Also note that open communication with parents should never be about the divorce itself or who is at fault. The conversations you have should always be about how you can support all members of the family during this time.

Prepare for new duties and split schedules

In most separations and divorces, a nanny’s or sitter’s job only gets busier. Now you have two schedules to maintain and two houses to provide care in. In the weeks and months immediately following a divorce, it’s totally normal to not have a 100% consistent schedule; the best you can do is provide care for your charge while adapting to the new environment.

As the dust settles, though, there are a few things you can do to make your new “split schedule” easier:

  • Discuss new hours with parents. Will you need to stay late on days where one parent has the child? Will you be needed on weekends for any reason?

  • Ask for a shared calendar. On most calendar apps, you can “sync” to multiple calendars in a single window. Ask for access to both parents’ schedules as they relate to their child so there is minimal confusion and more transparency. If that’s not an option, ask for each parent’s schedule at the start of each week and keep track of it yourself. This might include doctor’s appointments, late meetings, children’s school events, etc.

  • Have a running list of necessities. When a divorce is new, children usually have to pack bags to move between houses while the parents get situated. Unfortunately, that bag is usually short a few things. Make sure you have a list of “must-haves” to double- and triple-check your charge’s bag before you head out. You could even have a backup bag you carry with all of these items to make sure your kiddo always has what he or she needs. Your “must-haves” list might include:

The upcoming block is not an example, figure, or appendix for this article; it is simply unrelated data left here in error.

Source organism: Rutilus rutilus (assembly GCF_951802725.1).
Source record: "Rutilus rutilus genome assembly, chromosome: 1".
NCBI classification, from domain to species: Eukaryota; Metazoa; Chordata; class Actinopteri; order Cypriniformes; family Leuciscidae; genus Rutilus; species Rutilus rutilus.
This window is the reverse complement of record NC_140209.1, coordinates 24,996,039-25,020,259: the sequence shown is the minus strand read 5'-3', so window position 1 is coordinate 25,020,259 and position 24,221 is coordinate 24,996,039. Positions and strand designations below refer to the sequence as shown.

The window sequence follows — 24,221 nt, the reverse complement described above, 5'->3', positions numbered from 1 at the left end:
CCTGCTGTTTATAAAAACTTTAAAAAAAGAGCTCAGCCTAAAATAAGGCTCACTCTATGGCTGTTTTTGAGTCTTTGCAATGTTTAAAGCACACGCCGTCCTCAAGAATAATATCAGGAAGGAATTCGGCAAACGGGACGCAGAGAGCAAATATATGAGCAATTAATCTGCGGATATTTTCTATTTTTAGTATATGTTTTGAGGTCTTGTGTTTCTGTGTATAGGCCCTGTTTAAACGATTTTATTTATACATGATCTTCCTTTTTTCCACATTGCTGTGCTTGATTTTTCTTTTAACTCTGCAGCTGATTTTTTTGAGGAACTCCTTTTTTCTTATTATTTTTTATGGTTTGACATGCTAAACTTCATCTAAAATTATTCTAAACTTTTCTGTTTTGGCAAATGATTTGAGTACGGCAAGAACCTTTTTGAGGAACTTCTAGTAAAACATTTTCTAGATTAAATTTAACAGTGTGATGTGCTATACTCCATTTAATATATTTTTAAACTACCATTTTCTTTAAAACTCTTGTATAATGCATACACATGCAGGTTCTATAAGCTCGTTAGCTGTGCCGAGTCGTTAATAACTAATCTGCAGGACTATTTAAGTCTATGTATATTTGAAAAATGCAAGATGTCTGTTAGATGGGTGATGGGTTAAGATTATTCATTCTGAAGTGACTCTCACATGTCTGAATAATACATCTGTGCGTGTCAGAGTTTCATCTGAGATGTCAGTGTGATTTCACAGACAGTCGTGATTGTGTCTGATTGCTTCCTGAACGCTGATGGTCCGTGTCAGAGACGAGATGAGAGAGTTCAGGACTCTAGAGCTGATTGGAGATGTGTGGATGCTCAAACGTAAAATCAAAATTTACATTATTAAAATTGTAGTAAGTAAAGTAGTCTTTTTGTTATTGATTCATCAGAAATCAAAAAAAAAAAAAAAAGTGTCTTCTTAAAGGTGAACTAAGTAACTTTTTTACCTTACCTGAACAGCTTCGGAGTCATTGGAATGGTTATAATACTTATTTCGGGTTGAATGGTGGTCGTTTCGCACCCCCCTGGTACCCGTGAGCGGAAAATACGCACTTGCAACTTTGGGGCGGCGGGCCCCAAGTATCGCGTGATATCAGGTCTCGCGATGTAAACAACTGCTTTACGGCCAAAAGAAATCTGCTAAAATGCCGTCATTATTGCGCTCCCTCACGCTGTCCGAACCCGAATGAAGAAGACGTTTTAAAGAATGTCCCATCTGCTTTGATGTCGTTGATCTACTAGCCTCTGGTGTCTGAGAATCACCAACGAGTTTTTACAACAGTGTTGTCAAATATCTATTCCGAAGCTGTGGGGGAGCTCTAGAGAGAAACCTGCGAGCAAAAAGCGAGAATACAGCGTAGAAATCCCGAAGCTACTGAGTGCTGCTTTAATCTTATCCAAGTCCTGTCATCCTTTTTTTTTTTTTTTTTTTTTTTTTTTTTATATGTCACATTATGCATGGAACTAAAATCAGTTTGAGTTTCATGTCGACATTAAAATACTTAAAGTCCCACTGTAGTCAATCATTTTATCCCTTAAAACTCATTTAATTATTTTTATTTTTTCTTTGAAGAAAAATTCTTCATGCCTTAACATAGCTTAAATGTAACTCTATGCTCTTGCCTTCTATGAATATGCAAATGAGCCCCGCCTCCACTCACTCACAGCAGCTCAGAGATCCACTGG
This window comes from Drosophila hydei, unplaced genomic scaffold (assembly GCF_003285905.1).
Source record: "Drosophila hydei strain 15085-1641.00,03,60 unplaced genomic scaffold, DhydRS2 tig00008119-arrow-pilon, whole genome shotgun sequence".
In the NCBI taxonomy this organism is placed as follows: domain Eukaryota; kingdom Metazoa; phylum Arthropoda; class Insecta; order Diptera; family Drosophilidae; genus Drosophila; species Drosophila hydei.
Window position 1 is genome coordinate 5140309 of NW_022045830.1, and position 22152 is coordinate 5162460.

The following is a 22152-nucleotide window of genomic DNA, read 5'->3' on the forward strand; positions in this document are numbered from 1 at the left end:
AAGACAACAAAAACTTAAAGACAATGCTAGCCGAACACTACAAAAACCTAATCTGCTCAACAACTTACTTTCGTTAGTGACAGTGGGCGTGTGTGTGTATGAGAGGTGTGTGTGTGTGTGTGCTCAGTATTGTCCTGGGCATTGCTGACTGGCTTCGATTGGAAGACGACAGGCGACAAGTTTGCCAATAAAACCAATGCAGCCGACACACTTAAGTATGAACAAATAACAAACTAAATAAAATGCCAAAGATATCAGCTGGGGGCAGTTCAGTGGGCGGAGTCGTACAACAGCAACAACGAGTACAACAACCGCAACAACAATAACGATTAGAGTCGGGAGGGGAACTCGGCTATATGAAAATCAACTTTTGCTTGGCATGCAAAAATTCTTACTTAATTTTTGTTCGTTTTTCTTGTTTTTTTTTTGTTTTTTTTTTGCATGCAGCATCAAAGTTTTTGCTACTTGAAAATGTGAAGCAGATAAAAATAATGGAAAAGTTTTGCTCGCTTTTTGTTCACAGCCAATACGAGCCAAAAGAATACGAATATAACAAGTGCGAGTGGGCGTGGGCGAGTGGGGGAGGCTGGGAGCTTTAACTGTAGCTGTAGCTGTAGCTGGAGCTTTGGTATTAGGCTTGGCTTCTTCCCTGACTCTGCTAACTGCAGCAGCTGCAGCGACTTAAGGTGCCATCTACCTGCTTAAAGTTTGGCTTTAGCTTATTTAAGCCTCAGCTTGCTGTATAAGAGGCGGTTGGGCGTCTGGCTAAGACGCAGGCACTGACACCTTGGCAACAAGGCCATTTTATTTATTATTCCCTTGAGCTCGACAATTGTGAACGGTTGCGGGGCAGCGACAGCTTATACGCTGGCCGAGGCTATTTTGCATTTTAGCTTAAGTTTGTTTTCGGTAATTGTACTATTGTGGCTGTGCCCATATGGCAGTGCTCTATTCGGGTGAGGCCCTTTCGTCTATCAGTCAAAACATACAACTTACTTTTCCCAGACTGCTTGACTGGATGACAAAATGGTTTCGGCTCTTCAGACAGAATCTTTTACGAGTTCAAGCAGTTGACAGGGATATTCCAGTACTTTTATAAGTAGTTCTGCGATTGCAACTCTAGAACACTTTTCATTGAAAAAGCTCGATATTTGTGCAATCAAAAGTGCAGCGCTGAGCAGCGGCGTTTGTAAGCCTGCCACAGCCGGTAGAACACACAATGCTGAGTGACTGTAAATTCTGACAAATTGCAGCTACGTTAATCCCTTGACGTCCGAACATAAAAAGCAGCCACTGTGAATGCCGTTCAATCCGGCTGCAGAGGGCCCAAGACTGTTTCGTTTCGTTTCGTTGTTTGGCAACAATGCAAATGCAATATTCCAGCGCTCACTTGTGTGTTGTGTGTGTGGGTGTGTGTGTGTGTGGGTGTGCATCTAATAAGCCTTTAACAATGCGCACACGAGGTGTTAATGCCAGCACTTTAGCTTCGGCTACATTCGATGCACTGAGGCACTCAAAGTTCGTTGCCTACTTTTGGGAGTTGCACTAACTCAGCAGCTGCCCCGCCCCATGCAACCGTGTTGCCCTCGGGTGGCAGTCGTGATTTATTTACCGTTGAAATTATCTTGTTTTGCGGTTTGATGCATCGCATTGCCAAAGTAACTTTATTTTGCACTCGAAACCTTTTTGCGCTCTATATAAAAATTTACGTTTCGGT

• Diapers and ointment

    • Bottles and formula or breast milk

    • Any medications, if needed

    • Extra clothes (including PJs and underwear)

    • A pair of everyday shoes

    • Toys and books

    • Blankets, stuffed animals, pacifiers or other comfort items

    • Toothbrushes and toothpaste

    • Movies or tech (tablets, white noise machines, etc.)

  • Coordinate logistics. Even in amicable divorces, communication can be sorely lacking between parents. Always make sure that you know who is picking up children from school, whose house you’re driving the child to each day and who is taking over when you leave. Don’t ever be afraid to ask for clarification if you feel like the plan for the day or week isn’t clear enough.

What NOT to do during a divorce

If you’re navigating the ins and outs of a divorce or separation in the family that employs you, you might feel like you’re walking on eggshells. You may also worry that you will say or do the wrong thing. Every family is different so you will need to judge your specific situation closely.

However, here are a few things to avoid when your charge’s family is going through a divorce:

  • Don’t take sides, especially not in front of the children. Barring severe cases of abuse or neglect, says Elsya Greenblatt, of Greenblatt Law, LLC in New York City, you should continue to communicate respectfully with both parents. This is not only professional but beneficial to your charge(s) who may notice your change in attitude or interactions.

  • Do not explain the reason for the divorce to the children. If you happen to know the circumstances that are leading to the divorce, there is no reason to share that information with your charge. That is up to the parents to share.

  • Never assume your role is ending. There are now two houses and two schedules to navigate, and the parents will always want their child to have some consistency in their life.

  • Don’t stop talking to your employers. It’s important to keep parents updated on the children and what’s going in their lives and to ask questions about how you can help them in this current transition. Greenblatt also recommends using a group text or email chain if both parents agree to it so that there is 100% transparency.

Focus on what you CAN do

Nobody wants a marriage to end, but as a nanny or sitter, you may feel emotional for both the parents and kids who are affected by a divorce. Of course, your job is to care for children (and their parents) through life’s ups and downs. Being open to communication and emotionally present for your kiddos is the best thing you can do when their whole world turns upside down.

Once they’ve grown accustomed to their “new normal,” your family will be so grateful for your support and your charges will continue to be happy, healthy little humans.